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Designing a Yoga Program for Children in South Africa

by Connie K. Ho | April 30th, 2012

“I knew I wanted to study abroad since going to college. I knew right off the bat that was something important to me.”

These are the words of Haley Brown, a senior English major in New York who studied abroad in the spring of her junior year in Cape Town, South Africa. She enrolled in an IES Abroad program, where she took a social work class at the beginning of semester that focused on issues of service delivery in South Africa. The students discussed why issues of service delivery were different between races, the impact of apartheid, and how to put what they had learned in the classroom to practice. Each was to work at a specific social agency.

Brown visited a few different sites until she decided to volunteer at the SOS Children’s Village in Cape Town. The agency was for orphans were displaced. They lived with “mamas” and “aunties.”

“Working at SOS really allowed me to feel as if I had a different sort of cultural experience then my scholarly one at the University of Cape Town because the children, a lot of times, had come from impoverished settings, situations, and being able to interact with children who have been affected by poverty is really interesting,” noted Brown.

After observing the organization for some time, Brown approached them with a project. The project revolved around a yoga class for children between the ages of six to ten who were diagnosed with Fetal Alcohol Spectral Disorders. She designed a fitness-based program that would increase the kids’ energy, improve their listening skills, and give them opportunity to interact in different poses and feel personal success.

“I was interested in ways that yoga could help improve the growth and fine motor skills,” explained Brown.

Brown led the class for a month and, before she returned to the United States, she left a set of instructions for the organization to continue the work that she started. She hopes to be able to return to Africa one day with her mom and show her some of the things that she experienced. Brown also credits the volunteer experience with teaching her a lot more about patience and having back-up plans.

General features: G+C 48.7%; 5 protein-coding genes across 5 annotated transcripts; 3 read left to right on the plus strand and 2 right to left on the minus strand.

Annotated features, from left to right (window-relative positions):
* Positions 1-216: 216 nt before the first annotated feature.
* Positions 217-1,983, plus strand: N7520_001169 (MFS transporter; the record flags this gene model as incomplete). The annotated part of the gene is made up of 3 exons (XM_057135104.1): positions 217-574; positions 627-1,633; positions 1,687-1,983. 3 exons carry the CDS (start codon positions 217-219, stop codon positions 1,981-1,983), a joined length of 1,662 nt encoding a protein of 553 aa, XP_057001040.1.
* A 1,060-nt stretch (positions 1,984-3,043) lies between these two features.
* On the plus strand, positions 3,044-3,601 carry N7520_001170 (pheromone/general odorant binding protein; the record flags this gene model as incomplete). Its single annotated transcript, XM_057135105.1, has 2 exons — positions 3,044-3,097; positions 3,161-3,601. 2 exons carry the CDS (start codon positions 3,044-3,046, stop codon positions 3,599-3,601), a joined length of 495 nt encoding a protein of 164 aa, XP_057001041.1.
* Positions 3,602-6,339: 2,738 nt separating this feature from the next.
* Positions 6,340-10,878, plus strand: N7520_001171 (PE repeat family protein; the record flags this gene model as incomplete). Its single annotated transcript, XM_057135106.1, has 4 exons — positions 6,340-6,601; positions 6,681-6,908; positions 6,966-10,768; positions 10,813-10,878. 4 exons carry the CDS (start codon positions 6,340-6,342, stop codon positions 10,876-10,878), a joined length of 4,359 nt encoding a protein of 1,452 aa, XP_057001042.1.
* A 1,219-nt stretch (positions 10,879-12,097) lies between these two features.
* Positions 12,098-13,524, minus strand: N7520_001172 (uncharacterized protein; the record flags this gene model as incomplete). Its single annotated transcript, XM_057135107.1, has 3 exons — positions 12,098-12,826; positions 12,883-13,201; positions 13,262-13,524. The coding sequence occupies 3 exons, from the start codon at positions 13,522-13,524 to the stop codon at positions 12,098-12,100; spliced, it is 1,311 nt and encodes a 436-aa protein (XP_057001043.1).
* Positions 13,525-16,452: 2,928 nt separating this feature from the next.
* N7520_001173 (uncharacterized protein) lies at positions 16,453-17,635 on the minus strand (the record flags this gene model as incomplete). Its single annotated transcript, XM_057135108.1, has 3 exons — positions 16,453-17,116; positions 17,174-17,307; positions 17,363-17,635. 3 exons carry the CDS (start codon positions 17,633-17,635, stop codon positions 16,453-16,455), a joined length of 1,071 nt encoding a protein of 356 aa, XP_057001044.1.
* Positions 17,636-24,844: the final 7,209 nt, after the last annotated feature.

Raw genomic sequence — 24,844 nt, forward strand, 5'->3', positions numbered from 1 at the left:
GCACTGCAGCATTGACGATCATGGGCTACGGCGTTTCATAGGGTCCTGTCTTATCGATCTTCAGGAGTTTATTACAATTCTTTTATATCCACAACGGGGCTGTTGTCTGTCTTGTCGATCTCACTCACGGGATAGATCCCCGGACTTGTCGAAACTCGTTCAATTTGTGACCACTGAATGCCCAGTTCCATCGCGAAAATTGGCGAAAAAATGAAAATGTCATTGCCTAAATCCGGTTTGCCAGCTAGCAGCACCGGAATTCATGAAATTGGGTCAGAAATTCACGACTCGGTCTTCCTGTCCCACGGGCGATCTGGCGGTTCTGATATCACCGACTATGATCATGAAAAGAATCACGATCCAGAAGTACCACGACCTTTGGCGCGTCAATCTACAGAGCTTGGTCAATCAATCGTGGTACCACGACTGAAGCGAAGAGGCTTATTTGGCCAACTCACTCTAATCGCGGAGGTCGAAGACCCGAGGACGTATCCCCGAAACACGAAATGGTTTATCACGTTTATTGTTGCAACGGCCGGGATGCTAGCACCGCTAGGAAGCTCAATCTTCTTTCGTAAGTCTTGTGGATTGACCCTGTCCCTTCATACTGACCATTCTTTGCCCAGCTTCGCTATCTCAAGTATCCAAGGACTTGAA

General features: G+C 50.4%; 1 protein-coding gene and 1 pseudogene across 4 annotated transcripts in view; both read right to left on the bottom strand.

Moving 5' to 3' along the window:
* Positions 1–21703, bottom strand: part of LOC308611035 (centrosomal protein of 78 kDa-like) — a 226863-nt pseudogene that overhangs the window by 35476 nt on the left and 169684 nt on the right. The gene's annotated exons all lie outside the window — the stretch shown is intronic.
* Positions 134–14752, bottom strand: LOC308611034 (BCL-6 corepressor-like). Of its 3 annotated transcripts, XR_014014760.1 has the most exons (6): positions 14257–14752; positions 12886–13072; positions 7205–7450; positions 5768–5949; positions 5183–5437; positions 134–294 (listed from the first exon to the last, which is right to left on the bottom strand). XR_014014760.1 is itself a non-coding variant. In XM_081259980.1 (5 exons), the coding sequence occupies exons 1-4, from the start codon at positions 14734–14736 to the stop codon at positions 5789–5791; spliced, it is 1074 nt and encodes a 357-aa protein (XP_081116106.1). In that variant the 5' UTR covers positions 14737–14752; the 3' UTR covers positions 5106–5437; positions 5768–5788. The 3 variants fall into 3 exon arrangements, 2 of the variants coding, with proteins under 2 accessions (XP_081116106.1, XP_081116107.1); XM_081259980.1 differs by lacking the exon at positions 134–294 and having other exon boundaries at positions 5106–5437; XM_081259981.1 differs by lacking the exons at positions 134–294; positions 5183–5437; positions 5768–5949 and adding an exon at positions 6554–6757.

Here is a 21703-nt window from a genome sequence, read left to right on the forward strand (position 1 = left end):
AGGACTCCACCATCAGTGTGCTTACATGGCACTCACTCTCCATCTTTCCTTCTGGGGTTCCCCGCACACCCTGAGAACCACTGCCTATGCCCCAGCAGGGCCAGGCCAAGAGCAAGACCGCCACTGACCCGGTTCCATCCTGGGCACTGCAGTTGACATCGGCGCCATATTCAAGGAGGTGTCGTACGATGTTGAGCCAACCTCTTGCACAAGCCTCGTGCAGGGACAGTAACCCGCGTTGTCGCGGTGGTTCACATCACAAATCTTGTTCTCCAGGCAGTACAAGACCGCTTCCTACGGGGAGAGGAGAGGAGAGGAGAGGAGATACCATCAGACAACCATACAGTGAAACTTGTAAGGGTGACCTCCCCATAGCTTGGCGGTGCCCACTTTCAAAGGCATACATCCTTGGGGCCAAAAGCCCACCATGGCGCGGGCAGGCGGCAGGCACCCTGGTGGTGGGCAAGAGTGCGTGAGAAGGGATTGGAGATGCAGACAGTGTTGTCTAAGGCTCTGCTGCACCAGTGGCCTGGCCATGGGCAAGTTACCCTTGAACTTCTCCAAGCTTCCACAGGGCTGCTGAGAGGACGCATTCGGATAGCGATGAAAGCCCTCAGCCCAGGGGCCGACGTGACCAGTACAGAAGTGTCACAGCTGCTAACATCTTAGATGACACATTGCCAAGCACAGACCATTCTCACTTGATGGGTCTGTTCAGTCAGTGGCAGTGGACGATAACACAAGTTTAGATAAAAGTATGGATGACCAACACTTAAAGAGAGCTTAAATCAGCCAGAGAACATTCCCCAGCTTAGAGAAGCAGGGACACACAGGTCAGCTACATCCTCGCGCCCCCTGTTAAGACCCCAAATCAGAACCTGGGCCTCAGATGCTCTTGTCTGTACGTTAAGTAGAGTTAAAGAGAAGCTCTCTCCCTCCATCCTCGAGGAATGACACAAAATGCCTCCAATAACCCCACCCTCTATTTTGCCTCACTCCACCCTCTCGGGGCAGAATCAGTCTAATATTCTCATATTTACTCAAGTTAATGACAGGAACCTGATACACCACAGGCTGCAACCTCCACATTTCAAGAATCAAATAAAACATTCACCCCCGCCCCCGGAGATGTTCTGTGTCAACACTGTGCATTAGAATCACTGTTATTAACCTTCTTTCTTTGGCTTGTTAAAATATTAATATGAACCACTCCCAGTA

“It takes a lot of patience to work with very energetic six to ten year olds,” said Brown. “It teaches you if you go in with a plan, you’ll have to abandon it and end up doing something different. That was huge, that was the big lesson I continue to carry, that you have to sort of have to have a plan B. You have to be okay with making changes. As a college student, that comes in handy.”

Based on her volunteer experience in South Africa, Brown hopes to pursue a career in service.

“Being involved with SOS and my time in cape town solidified that I could do it for an extended period of time and work through all of the frustrations that might be involved,” remarked Brown. “It gave me confidence and showed me that when you work together with the people that you’re trying to serve, when you work together as opposed to imposing an idea, really great things can come about.”

Haley Brown is a Senior English major with minors in Honors and Women’s Studies at Ithaca College. In spring 2011, she studied at the University of Cape Town in South Africa as part of the International Education of Students study abroad program. She also worked on a service learning project at SOS Children’s Village Cape Town, creating a yoga exercise practice for children with Fetal Alcohol Spectral Disorders. While in Cape Town, Haley bungee jumped off the Guinness Book of World Records’ World’s Highest Bungee Bridge, went on safari at Kruger National Park in Mpumalanga, backpacked through Namibia’s Namib Desert, and ate samoosas for breakfast almost every morning. When she is not traveling, Haley enjoys writing poetry, taking photographs, and yoga. After graduation, Haley will be working for Simply Smiles, a non-profit that works towards “building bright futures for impoverished children” in Oaxaca, Mexico and on the Cheyenne River Sioux Tribe Reservation in South Dakota.


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